Firstly, Dove has completely sexualised men here. They centred and enlarged the abs to fill the entire advertisement, blurred out the sides and background, increased the shadow under each ab, and increased the light reflected off of each ab. This highlights and make us focus only on the muscle and its definition, as if that is the only thing that is important. The human body has many components: emotional, spiritual, mental, physical, and intellectual components. Even physically the human body has many parts and yet Dove chose to show only the male’s abdominal muscles. This promotes a superficial attitude towards men and degrades them to being an aesthetic pleasure, something of only physical worth.

Furthermore, Dove does not only degrade men to a physical body but even more so, their choice to use of a man of colour degrades black men to an object. Dove has used the racist social construct that as Caucasians are to vanilla, Hispanics are to caramel, and Asians are to butterscotch, blacks are to chocolate. Their use of a black model and dim enticing sexual lighting shows that Dove is fostering the idea that while whiteness symbolises ideas of cleanliness, purity, dullness, and blandness, blackness denotes themes of dirt, sin, extreme sexuality, and interest. Therefore, the lack of use of the model’s face and the use of the model’s skin colour to compare him as chocolate represents the disrespectful degradation of black men from a person to an object – a chocolate bar that is worth roughly one dollar.

From the small text at the bottom of the advertisement we see that the intended audience of this advert is a girl. The first issue is that Dove promotes heterosexual relationships and excludes homosexuals. Therefore Dove has tagged along and helped grow one of the biggest problems in chocolate advertising today – extremely frequently, only heterosexual relationships are used to sell chocolate. This Nestlé compilation video shows three examples of such exclusion towards those who are in the minority and are not heterosexually oriented.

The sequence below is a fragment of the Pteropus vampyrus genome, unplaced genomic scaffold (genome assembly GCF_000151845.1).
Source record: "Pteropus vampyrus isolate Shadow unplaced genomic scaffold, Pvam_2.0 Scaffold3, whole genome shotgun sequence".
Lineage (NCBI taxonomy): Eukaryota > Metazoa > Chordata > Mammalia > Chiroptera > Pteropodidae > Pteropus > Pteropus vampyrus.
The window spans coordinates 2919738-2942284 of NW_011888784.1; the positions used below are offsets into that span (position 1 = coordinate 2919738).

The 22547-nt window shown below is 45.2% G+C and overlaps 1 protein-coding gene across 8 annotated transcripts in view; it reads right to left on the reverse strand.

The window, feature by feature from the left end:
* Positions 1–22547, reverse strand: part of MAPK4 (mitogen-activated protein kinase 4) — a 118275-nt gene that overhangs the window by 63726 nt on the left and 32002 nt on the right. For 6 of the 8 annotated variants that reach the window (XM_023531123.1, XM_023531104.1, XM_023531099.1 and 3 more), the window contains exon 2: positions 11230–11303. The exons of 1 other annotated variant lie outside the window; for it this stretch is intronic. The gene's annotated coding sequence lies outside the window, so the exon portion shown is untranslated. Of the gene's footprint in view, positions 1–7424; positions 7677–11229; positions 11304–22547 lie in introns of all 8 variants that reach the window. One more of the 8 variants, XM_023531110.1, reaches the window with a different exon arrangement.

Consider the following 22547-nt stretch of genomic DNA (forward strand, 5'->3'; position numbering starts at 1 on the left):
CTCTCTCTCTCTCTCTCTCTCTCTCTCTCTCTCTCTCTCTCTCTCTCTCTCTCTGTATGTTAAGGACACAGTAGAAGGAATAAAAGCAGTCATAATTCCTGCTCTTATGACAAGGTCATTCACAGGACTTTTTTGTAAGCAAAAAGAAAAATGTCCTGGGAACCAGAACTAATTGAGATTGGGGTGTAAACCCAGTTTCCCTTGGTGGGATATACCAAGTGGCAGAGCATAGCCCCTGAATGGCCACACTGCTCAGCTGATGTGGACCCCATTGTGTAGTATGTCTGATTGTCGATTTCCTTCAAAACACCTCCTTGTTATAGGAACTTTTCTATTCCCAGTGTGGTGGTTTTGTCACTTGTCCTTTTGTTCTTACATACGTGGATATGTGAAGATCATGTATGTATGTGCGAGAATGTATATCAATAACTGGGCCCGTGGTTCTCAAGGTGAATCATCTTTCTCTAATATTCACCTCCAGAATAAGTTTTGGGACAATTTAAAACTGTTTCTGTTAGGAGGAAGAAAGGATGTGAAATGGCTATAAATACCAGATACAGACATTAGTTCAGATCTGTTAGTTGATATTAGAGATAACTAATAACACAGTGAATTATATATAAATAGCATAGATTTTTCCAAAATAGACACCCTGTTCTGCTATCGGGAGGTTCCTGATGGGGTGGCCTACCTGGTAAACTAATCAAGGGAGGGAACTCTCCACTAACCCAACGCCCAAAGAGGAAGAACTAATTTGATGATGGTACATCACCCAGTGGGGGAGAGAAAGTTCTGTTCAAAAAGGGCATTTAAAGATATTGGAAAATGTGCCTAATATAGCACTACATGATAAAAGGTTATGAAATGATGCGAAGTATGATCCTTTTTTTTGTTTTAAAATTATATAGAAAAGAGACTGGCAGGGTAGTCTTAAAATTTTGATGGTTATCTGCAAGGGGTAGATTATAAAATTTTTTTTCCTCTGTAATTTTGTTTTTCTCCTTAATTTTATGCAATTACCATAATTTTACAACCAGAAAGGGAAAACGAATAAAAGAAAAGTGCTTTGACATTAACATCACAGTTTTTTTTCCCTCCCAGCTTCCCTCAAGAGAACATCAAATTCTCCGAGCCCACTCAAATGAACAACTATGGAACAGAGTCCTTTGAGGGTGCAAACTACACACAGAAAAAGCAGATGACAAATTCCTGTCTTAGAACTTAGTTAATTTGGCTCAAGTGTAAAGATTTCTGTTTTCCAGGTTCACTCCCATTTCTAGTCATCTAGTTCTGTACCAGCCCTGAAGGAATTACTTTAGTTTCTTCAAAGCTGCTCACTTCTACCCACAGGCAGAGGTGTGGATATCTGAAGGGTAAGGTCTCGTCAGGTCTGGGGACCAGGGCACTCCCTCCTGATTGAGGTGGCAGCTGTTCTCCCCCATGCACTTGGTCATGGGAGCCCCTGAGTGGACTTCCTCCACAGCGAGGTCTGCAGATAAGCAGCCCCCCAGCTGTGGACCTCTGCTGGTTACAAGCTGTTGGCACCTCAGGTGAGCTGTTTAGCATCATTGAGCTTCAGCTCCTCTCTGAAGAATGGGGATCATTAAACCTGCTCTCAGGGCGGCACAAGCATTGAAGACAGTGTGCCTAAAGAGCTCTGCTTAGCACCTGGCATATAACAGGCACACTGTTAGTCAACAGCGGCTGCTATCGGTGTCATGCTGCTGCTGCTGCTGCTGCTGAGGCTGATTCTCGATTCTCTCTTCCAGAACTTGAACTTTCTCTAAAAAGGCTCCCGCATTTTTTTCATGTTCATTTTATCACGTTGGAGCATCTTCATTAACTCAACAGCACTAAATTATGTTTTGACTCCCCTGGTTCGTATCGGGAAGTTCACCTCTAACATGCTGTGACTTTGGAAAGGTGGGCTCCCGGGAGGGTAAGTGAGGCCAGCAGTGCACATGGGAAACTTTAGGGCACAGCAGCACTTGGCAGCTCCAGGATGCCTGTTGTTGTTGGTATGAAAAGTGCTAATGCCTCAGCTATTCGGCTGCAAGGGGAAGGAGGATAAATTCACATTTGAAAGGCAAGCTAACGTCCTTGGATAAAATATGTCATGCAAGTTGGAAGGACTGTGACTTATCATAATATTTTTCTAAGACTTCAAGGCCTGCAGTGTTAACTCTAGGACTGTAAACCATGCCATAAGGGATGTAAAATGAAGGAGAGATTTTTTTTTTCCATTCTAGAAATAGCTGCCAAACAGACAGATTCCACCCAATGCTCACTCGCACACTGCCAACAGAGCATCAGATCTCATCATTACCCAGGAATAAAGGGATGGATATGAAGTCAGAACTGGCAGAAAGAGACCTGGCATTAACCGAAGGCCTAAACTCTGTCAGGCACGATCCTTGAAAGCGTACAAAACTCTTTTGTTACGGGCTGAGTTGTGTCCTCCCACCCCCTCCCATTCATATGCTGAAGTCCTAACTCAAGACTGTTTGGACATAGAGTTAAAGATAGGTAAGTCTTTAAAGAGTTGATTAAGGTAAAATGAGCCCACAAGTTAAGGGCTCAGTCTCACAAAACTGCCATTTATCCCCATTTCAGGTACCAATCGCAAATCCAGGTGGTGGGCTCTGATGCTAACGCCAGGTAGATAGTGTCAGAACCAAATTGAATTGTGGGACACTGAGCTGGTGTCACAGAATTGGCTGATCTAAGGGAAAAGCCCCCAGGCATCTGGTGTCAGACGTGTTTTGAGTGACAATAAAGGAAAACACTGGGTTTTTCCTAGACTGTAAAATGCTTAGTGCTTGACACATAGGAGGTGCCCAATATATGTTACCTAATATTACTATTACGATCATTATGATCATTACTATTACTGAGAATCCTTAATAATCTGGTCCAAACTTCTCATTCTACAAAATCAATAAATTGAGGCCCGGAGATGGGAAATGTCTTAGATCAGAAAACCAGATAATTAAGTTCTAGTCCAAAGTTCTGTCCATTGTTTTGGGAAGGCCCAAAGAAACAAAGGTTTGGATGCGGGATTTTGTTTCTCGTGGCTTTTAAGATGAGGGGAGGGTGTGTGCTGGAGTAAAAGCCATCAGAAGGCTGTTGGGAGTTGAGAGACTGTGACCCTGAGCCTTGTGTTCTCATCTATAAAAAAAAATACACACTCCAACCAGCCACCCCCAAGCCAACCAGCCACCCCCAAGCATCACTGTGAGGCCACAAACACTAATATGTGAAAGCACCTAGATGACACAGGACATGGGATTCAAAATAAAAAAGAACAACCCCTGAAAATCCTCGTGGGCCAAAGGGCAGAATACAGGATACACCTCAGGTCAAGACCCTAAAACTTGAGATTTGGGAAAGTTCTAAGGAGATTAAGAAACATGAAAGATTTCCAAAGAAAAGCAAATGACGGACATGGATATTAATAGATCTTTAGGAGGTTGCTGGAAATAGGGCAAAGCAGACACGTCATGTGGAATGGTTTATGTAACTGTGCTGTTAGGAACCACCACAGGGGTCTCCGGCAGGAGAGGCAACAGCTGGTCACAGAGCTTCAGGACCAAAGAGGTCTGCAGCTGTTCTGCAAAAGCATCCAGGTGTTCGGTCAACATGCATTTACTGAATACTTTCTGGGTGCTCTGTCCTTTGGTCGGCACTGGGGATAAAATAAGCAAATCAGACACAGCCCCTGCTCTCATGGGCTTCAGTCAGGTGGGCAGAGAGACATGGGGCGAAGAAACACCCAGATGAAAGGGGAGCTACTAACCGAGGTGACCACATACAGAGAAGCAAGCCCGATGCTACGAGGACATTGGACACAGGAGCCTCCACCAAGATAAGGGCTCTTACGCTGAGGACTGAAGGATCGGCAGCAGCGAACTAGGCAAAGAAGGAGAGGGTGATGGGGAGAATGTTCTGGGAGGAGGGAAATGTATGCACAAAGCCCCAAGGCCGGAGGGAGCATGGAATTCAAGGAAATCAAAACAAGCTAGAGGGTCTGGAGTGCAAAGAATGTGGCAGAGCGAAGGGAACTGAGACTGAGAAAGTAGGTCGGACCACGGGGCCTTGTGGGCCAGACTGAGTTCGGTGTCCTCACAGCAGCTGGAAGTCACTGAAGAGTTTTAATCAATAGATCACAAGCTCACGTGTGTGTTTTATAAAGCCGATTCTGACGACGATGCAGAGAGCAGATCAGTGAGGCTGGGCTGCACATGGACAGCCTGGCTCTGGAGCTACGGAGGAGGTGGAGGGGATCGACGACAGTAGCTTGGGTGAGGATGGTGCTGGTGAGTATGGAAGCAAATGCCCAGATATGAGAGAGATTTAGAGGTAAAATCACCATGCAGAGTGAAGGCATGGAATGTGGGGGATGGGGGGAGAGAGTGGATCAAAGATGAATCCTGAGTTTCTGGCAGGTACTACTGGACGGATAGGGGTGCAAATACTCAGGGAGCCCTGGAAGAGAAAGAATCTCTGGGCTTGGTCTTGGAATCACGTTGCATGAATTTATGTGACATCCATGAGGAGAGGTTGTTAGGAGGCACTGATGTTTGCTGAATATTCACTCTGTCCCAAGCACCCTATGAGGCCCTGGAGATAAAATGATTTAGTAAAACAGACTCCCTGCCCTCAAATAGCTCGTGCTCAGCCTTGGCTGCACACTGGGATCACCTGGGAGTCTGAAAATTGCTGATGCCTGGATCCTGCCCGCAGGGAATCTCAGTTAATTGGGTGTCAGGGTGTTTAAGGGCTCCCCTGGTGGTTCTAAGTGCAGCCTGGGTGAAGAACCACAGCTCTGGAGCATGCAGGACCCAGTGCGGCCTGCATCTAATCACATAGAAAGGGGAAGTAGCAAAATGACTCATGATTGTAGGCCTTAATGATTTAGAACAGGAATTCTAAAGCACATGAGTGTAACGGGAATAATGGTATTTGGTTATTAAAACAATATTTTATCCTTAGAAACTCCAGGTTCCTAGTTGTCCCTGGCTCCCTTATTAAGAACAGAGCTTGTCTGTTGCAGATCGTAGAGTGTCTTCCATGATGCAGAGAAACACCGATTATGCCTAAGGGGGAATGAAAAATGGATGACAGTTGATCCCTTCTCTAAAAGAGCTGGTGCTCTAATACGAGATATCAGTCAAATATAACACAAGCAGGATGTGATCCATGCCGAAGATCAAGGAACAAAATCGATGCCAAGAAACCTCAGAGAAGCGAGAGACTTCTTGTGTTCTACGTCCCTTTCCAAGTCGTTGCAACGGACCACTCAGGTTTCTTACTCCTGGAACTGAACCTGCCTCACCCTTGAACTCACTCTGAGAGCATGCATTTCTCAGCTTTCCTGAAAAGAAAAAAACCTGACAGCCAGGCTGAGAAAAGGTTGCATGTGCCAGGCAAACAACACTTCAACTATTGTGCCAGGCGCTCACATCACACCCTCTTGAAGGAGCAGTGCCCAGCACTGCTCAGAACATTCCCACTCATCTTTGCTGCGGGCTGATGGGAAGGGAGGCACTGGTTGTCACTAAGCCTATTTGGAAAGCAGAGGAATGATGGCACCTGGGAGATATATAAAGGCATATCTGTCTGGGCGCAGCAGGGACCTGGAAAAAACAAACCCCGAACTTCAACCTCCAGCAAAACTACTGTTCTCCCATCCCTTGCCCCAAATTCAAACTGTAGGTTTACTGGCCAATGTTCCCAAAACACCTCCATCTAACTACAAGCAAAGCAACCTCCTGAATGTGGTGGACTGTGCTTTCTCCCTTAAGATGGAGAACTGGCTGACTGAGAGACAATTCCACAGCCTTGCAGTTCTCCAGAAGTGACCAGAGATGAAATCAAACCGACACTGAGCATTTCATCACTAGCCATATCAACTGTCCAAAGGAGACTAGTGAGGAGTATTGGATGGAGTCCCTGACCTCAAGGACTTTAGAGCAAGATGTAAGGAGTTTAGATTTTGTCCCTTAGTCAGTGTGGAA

Dove’s advert is not only sexist and discriminates against men, but their specific wording fosters common stereotypes that surround women too. The word “melts” plays on and encourages the idea that women are overly emotional and irrational over chocolate and muscles, so much so that their most vital organ will melt after one look at a six-pack and a taste of Dove’s chocolate. Additionally, the use of the word “girl’s” instead of “woman’s” is demeaning because it suggests that in this heterosexual relationship the male is superior and the female is inferior. All in all, Dove’s wording suggests that men are more dominant and in control, which promotes a patriarchal social construct and prevents us from moving towards a gender equal society.

 

The Recreated Advertisement

To show that it is possible to advertise chocolate without fostering disrespectful social norms, being racist, sexist, or excluding people, I have recreated Dove’s chocolate advert below.

final version

The primary goal of an advertisement is to promote the product that you are trying to sell. Unlike in Dove’s advertisement, chocolate is clearly the product here. It is at the centre. It is large. It is clear. In Dove’s advert “Dove chocolate” was finely printed at the bottom and the tiny chocolate bar and pieces were in the lower bottom right corner. Previously, only if you looked closely could you have been able to tell that it was an advertisement for chocolate.

Furthermore, the recreated advert has moved away from promoting social norms. Since a six-piece chocolate bar has replaced the previously racialised and sexualised six-pack, the advert no longer degrades a person to their physique, nor to an object. The recreated advert also includes numerous races and people of different ethnicities so that the advertisement is neither exclusive nor racist. The ideas of a patriarchal society, overly emotional and irrational woman, and the exclusion of non-heterosexuals have been removed. Instead, the audience has opened up to be all-inclusive as the recreated advertisement plays on the idea that chocolate is fundamentally social: The Maya word “chokola’j”, a potential source for our Spanish and English word for chocolate today, means “to drink chocolate together” (S. D. Coe and M. D. Coe 61).